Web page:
After 31 bystanders were killed and over 270 injured in terror attacks on a train station and airport in Brussels, the U.S. State Department issued a new travel alert for Americans in Europe. The guidelines are starting to sound familiar: “U.S. citizens should exercise vigilance when in public places or using mass transportation. Be aware of immediate surroundings and avoid crowded places. Exercise particular caution during religious holidays and at large festivals or events.” Sports events like marathons are the epitome of large events and sustainability goals have made using public transit to reach sports events a top priority for the sports travel industry.
While America’s attention is focused on national elections and the latest terror attack in Europe, the local news from 2016 Summer Olympics host country Brazil has further implications for sports travel. Local media giant O Globo has reported memos circulating among foreign embassies in Brasilia that there is a risk that some type of coup might replace the existing government, which is handling a messy impeachment crisis. The reports prompted quick denials, but that’s still not good news for the sports travel industry. This may be a good time for the sports industry to get ahead of the curve and test results oriented approaches that can keep fans engaged and safe at the same time:
- Traditional club organizations. Many sailing, golf and tennis clubs and some swim clubs have relied on traditional screening and guest pass policies that have kept their activities safe and sought after. The details vary, but this example is fairly standard. Applicants pay an application fee (no bounced checks, of course), have several existing members sponsor them, pay dues in advance and participate in club activities for a trial period of several months. At the end of the trial period, a membership committee votes on extending annual membership. No terror suspect has ever gotten past this kind of screening process. Yes it is exclusive, but marketing professionals have had a long history of success in turning exclusivity into a competitive advantage.
- Insurance agent consultations and competing proposals. Experience counts. Insurance industry experts have a lot more experience assessing possible risks such as obstruction of emergency exits, unsafe waiting lines, careless handling of sports equipment or poor employee training. Existing insurance agents can be relied upon to do a professional premise inspection and make recommendations. Sometimes this can have the additional benefit of qualifying for additional discounts. And competing insurances agents may be able to offer a valuable second opinion.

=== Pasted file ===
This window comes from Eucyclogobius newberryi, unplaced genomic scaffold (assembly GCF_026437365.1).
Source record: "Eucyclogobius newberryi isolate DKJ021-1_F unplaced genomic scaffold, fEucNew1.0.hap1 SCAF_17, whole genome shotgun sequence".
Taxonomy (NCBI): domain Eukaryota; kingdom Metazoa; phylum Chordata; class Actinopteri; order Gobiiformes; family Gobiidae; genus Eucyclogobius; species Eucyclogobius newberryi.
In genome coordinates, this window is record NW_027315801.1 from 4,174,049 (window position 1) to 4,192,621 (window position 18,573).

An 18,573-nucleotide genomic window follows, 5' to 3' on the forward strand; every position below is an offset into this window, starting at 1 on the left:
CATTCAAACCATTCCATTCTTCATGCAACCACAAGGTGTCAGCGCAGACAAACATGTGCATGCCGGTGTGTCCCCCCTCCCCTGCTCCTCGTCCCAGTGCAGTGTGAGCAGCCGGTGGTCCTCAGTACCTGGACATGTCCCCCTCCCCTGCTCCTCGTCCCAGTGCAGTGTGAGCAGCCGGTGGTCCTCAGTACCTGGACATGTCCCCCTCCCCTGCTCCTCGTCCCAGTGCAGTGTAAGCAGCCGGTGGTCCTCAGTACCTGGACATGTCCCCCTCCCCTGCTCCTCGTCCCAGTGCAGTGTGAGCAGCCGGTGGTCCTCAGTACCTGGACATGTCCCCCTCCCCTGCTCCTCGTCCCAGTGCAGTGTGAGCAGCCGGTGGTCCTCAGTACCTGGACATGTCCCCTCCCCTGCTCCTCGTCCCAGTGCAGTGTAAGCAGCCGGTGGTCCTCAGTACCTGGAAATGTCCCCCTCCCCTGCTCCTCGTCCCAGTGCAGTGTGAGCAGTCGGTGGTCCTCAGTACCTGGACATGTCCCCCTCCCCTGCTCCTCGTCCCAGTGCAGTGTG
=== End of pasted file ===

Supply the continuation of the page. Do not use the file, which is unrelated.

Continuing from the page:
- Best practices and educational resources. The International Facility Management Association offers relevant management education programs which include a module on emergency preparedness and business continuity. This trade group is also hosting a large convention April 12 to 14 in Indianapolis where facilities managers can meet with vendors who have specialized expertise. Next month’s Sport Accord Convention will provide additional opportunities to benefit from the expertise of successful event managers and also present a “City To City Forum” that can promote sharing of best practices.
- Affinity travel. Affinity travel had a heyday in the era when air travel prices were regulated by an international cartel and charters were one of the only ways to get low fares. These membership group travel programs also maintained an excellent track record for personal safety during an era when plane hijackings (air piracy) was a bad problem. A specialty tour operator called Academic Arrangements Abroad has revitalized this model for college alumni networks and its success shows that many sports organizations could follow this formula.
- Screening official websites for non-functioning links. Maria Sharapova’s defense in her banned substance case is starting to sound familiar. The critical information she needed was not published directly in a document with traceable delivery, but rather using links to web publishing that is inevitably unavailable at times for maintenance or updates or does not display properly on certain browsers. Trying to get people critical information using hyperlinks is known to be undependable. In an era when getting people the right information at the right time has become essential to public safety, this is no way to do business.